With practice, it is possible to learn very fast "set-piece" moves, including the "snake", "pull-shot", and "front-pin". The pull shot is where you position the ball near the top of the oppositions goal. Then you pull your bar, which moves the ball downwards, and you aim for the hole or corner that is no longer guarded. The snake and front-pin both involve pinning the ball, or clamping the ball with your men. That way one can sway either direction.

Foosball is often played for fun in pubs, bars, workplaces, schools, and clubs with few rules. Foosball is also played in official competitions organized by a number of national organizations, with highly evolved rules and regulations. Organized competition can be traced back to the 1940's and 50's in Europe. But the professional tours and bigtime money events began when the founding father of modern professional table soccer, Lee Peppard of Seattle, Washington, United States announced a "quarter million dollar tour" in 1975. Peppard went on to award several million dollars in prize monies and since his Tournament Soccer Organization went out of business in 1981 several orgs and promoters have continued holding large purse professional table soccer events worldwide. An international organization named ITSF (International Table Soccer Federation) was established in August 2002 to bring together all of them, as well as organizing World Championships.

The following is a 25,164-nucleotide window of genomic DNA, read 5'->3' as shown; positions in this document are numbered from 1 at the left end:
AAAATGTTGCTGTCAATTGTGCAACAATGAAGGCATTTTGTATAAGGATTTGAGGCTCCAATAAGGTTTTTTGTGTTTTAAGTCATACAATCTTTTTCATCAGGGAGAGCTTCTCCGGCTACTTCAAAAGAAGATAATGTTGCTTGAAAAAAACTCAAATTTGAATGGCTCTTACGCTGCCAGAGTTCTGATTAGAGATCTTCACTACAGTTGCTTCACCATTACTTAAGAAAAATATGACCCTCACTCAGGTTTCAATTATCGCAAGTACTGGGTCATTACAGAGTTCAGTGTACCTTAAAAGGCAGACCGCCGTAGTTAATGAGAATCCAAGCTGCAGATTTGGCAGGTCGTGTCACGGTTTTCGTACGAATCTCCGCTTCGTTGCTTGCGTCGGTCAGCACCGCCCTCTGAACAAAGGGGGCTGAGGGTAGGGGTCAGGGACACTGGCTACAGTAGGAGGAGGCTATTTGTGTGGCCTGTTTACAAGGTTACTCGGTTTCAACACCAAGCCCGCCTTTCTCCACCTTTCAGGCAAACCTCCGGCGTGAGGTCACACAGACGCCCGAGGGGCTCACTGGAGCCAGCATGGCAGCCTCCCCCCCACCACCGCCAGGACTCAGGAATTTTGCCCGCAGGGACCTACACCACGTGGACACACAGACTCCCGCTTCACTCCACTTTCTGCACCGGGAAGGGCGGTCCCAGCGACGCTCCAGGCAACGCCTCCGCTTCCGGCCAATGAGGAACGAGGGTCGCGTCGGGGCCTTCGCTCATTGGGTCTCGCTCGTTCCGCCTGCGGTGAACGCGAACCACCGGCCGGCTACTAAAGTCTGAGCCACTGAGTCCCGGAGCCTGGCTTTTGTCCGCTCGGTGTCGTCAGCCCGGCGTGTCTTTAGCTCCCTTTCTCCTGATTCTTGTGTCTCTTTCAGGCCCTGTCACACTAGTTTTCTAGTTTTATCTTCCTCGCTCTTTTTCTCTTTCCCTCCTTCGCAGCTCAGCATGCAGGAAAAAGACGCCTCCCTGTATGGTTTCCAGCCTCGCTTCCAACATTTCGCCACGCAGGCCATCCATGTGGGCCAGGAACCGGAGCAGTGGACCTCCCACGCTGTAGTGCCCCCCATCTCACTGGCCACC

Numerous local leagues exist around the world and there are huge differences in levels of skill between "pub" players and "tournament" players. A National League involving pub teams and University sides has recently been set up in the UK, and on an international level the ITSF World Cuptook place in May 2006 on a variety of ITSF-sanctioned tables in Germany to coincide with the FIFA World Cup. Austria, Germany and Belgium took the Gold, Silver and Bronze respectively.

A vast number of different tables exist. The table brands used on the world tour and official ITSF tournaments are "French-style" Bonzini, "American-style" Tornado, "Italian-style" Roberto-Sport, "Belgian-style" Eurosoccer/Wood (Jupiter/ABC), "German-style" Tecball. Other major brands include Kicker, Garlando, Rosengart, Löwen-Soccer, Warrior, Lehmacher, Leonhart, and Smoby. There was also a 7-meter table created by artist Maurizio Cattelan for a piece called Stadium. It takes 11 players to a side. Another unique foosball set is the Opus Table created by the the Elevenforty company. Each table is hand-crafted, and each foosman is made to resemble his on-field counterpart.